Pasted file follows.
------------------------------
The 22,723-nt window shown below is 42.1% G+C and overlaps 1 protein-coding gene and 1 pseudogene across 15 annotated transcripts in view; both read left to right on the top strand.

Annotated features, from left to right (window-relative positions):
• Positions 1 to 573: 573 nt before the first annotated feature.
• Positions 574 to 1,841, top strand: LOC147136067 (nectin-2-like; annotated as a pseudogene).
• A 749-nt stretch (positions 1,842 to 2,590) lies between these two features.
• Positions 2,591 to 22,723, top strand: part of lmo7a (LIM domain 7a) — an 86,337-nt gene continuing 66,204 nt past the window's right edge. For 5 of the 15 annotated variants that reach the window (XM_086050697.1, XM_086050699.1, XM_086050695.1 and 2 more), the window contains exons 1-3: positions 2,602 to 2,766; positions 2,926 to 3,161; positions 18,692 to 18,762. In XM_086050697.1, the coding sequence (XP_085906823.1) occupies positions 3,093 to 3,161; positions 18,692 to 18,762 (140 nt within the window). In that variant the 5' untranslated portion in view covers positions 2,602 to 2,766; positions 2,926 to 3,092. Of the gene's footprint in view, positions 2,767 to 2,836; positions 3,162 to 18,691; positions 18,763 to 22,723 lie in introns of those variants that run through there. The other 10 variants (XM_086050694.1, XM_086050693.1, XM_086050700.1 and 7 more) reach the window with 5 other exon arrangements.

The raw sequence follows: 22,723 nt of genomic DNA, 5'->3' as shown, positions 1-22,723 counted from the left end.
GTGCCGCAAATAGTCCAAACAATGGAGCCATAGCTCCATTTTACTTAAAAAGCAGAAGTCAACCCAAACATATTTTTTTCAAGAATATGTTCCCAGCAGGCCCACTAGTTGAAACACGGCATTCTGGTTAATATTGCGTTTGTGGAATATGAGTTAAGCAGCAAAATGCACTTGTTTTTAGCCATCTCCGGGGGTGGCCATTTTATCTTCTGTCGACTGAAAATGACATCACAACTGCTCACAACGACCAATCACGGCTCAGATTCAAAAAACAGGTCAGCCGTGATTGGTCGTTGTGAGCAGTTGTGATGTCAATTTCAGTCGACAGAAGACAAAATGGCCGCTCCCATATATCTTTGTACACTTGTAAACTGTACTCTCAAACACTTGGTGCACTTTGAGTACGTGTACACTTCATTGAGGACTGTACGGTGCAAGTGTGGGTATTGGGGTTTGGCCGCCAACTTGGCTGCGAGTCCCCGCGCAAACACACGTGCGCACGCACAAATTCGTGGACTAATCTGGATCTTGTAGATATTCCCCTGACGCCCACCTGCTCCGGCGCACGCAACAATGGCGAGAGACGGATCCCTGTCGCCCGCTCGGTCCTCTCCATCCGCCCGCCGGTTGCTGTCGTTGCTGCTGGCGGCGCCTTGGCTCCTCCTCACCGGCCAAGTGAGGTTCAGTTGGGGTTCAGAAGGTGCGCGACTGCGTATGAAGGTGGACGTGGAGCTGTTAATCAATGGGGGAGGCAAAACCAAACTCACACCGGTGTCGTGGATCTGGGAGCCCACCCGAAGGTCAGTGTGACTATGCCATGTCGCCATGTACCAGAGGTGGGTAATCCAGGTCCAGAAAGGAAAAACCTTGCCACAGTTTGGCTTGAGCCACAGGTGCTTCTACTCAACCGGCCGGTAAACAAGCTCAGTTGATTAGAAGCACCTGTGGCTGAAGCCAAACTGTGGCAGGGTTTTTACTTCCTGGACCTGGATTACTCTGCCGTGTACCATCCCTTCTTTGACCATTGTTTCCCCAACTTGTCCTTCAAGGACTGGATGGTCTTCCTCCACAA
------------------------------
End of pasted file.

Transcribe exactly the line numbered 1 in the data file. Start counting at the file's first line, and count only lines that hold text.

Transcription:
The 22,723-nt window shown below is 42.1% G+C and overlaps 1 protein-coding gene and 1 pseudogene across 15 annotated transcripts in view; both read left to right on the top strand.